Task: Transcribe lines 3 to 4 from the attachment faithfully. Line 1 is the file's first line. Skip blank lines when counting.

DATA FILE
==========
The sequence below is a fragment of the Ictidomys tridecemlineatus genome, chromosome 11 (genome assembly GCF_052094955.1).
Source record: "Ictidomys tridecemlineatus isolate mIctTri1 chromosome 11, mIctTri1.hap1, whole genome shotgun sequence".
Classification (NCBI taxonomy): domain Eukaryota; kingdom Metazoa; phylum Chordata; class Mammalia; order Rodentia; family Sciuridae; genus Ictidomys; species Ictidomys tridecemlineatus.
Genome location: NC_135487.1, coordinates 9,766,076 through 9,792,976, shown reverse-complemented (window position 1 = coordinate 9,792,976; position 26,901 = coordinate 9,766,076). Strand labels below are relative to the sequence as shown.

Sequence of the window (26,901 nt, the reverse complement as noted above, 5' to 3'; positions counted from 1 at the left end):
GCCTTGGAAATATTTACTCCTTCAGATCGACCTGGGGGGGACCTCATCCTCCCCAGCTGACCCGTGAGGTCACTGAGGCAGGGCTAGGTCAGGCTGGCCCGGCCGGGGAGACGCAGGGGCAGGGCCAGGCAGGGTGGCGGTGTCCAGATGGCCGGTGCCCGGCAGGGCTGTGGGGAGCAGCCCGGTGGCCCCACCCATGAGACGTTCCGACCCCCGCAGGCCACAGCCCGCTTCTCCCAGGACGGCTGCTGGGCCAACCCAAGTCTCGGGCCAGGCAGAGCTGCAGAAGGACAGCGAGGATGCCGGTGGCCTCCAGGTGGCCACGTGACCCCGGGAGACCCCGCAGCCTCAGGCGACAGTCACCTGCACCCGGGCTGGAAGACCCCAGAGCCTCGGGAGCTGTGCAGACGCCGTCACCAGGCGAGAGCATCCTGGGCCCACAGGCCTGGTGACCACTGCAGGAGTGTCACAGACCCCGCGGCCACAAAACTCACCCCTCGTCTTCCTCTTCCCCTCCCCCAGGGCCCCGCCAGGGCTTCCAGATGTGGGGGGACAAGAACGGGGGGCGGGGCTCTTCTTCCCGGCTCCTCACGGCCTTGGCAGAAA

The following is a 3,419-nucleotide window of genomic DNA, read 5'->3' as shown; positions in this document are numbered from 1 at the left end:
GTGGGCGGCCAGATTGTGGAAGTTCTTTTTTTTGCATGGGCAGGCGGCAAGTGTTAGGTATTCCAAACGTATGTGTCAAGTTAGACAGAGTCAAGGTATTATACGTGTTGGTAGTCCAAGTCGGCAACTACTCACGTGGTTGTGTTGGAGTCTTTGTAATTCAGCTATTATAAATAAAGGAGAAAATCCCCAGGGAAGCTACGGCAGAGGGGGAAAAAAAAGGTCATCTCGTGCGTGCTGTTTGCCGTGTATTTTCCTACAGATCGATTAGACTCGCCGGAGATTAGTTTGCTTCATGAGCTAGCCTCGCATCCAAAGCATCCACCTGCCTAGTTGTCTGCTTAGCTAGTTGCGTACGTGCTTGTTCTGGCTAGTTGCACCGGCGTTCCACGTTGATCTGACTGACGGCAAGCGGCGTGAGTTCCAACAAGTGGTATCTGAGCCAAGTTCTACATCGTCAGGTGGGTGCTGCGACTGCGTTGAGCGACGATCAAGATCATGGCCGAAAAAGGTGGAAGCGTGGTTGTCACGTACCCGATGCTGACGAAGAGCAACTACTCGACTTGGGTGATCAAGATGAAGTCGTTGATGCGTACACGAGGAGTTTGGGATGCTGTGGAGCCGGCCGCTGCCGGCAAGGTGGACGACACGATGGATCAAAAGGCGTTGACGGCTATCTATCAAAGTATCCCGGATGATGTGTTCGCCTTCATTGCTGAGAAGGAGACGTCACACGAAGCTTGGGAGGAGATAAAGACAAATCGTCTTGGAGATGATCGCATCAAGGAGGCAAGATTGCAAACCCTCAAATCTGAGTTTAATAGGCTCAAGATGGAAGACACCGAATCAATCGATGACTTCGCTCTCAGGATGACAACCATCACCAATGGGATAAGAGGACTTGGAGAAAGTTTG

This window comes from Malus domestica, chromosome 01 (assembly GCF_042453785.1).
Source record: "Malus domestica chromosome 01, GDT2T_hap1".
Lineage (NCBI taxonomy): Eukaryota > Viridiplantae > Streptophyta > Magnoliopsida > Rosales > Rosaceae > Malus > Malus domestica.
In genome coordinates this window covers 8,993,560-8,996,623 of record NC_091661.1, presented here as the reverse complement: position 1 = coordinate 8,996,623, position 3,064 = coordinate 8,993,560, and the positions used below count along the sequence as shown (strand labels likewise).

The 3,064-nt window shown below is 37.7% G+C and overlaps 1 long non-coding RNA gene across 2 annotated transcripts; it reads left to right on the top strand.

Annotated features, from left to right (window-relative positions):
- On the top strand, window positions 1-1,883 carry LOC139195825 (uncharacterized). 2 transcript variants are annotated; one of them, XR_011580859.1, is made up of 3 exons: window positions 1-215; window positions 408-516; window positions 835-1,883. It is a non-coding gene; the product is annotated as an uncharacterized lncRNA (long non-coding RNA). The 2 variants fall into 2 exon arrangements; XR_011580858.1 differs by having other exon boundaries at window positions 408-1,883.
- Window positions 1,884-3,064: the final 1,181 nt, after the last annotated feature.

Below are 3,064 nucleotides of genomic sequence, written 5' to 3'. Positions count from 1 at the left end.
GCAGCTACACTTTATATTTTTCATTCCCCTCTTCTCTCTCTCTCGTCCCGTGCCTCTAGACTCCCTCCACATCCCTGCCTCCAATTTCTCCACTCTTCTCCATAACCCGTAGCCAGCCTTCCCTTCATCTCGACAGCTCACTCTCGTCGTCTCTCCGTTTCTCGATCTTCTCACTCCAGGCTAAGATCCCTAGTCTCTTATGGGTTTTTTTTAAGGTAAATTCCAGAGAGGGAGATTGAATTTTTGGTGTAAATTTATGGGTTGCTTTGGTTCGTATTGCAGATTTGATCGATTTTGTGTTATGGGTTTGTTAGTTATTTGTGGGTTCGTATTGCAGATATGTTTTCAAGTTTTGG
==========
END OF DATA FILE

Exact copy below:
Classification (NCBI taxonomy): domain Eukaryota; kingdom Metazoa; phylum Chordata; class Mammalia; order Rodentia; family Sciuridae; genus Ictidomys; species Ictidomys tridecemlineatus.
Genome location: NC_135487.1, coordinates 9,766,076 through 9,792,976, shown reverse-complemented (window position 1 = coordinate 9,792,976; position 26,901 = coordinate 9,766,076). Strand labels below are relative to the sequence as shown.